A 3-year-old Alabama girl was about to be taken off life support when she suddenly made a remarkable recovery.
Lacey Jane Ayers was seriously injured in a car crash on Dec. 9 while returning home from Christmas shopping with her family.
Her mother, father, and newborn brother were also in the car at the time, but they sustained only minor injuries. The child's mother, Shayla, 20, was being treated for stitches at a hospital near the crash, according to the family.
Lacey Jane, however, suffered fractures of her skull and neck, and had to be airlifted to Alabama Children's Hospital, where she was placed on life support.
Her uncle, 32-year-old Daniel Horton, said the family was told that she was not going to survive, and they were just waiting for Shayla to arrive so she could say good-bye before the doctors pulled the plug.
But soon thereafter, Lacey Jane began breathing on her own, and showed signs of movement.
Her condition is still precarious, however, and it remains to be seen whether or not she will have permanent damage, and how long her recovery will take.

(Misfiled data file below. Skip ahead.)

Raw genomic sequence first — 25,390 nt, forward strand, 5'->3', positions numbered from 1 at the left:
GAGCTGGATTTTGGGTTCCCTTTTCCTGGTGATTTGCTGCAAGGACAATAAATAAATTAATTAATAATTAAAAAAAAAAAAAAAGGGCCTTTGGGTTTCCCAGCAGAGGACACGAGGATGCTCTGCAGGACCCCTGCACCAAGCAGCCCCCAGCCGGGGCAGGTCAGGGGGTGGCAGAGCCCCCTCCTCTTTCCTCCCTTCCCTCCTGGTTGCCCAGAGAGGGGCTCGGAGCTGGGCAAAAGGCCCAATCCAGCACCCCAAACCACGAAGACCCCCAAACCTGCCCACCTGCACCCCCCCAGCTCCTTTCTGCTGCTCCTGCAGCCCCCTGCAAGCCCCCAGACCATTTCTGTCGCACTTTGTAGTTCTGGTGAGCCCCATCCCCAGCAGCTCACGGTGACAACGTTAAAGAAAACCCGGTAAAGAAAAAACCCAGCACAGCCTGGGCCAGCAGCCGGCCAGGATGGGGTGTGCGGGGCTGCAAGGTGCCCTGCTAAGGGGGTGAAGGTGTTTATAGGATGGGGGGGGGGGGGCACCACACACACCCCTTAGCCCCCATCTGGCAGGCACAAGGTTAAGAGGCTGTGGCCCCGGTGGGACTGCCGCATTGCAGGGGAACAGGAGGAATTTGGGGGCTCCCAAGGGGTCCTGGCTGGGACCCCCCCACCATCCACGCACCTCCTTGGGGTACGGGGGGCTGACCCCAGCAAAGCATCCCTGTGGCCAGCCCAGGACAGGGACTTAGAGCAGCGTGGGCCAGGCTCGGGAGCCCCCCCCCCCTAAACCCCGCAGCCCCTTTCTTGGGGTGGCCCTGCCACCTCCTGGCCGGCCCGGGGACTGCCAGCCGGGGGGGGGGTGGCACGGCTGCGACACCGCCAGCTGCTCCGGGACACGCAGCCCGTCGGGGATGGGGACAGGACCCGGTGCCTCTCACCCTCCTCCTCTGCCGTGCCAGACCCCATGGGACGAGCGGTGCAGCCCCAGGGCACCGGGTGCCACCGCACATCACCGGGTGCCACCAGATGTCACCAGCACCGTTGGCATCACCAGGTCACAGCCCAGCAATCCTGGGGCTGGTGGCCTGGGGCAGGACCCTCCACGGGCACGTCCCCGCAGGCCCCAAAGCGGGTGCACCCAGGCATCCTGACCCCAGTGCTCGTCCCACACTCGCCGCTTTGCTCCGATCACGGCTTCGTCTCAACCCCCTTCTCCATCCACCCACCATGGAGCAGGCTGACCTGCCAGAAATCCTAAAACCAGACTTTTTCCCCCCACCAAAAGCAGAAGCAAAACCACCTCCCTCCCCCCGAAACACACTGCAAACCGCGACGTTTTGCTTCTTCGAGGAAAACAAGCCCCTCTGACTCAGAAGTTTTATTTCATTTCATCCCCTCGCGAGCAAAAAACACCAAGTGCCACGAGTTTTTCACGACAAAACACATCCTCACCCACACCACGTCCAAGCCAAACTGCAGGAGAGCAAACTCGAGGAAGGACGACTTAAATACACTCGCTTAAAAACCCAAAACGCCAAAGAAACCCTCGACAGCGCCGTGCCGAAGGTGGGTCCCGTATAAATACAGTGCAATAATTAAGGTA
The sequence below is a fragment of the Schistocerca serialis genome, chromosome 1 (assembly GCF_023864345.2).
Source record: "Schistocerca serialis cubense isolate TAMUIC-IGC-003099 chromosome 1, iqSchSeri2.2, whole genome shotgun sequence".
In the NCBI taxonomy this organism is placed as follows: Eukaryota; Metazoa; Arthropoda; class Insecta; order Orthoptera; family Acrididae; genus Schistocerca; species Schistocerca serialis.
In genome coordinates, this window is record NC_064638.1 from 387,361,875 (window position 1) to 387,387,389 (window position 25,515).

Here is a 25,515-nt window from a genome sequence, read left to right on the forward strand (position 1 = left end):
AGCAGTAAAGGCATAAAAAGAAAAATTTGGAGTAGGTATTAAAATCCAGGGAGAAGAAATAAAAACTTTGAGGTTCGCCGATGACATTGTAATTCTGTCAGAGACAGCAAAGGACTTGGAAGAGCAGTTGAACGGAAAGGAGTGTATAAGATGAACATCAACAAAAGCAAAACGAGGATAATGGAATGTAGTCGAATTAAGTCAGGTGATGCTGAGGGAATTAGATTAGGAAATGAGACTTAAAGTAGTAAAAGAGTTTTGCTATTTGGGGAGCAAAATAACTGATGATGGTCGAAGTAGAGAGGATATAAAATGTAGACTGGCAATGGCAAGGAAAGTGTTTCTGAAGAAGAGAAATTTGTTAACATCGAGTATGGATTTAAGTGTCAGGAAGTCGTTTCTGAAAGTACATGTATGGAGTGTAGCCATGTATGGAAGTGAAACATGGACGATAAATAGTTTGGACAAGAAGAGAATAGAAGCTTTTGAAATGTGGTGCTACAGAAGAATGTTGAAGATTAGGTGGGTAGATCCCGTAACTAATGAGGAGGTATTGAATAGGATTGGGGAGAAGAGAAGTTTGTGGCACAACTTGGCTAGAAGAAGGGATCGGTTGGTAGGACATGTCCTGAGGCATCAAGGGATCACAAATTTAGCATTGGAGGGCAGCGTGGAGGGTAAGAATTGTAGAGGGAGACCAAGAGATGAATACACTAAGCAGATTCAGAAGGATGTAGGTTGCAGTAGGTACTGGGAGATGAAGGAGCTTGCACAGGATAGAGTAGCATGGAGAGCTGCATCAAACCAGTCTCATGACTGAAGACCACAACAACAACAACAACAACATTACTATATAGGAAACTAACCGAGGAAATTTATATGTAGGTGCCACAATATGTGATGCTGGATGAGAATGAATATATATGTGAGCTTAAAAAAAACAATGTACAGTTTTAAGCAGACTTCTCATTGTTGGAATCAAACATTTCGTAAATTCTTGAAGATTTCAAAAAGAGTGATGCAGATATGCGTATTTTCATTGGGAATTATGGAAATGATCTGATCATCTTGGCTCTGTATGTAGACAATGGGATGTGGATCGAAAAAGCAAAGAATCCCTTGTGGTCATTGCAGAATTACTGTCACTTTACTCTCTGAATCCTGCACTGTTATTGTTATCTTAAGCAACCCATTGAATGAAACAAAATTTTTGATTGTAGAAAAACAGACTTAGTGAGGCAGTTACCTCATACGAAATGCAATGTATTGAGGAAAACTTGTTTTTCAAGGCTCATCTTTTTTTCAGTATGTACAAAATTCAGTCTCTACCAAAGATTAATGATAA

They are mostly worried about the damage to her skull and brain, Horton said, but they remain hopeful because she is moving and aware of her surroundings when she is not sedated.
"I visited her Monday and she squeezed my hand," said Horton. "It was hard to look at her in that condition."
He described her as "a real goofy, hipster kid -- very individualistic."
The family has launched a Facebook page to keep family and friends updated on the little girl's progress, and plan to start a GoFundMe to raise money for expenses not covered by insurance.
Lacey Jane's doctor is optimistic. On Dec. 11, she said she was very impressed by her progress.
According to the Brain Injury Association of America (BIAA), traumatic brain injury (TBI) is the leading cause of disability and death in children and adolescents in the United States.
Each year, an average of 62,000 children sustain brain injuries caused by motor vehicle crashes, falls, sports injuries, physical abuse, and other causes. Falls are the leading cause of death among children between the ages of 0 and 4.
For children under 14, TBI annually causes 2,685 deaths, 37,000 hospitalizations, and 435,000 emergency room visits.
Citing a report by the Centers for Disease Control and Prevention, the BIAA notes that annually, about 1,300 children in the United States suffer severe or fatal brain trauma as a result of abuse.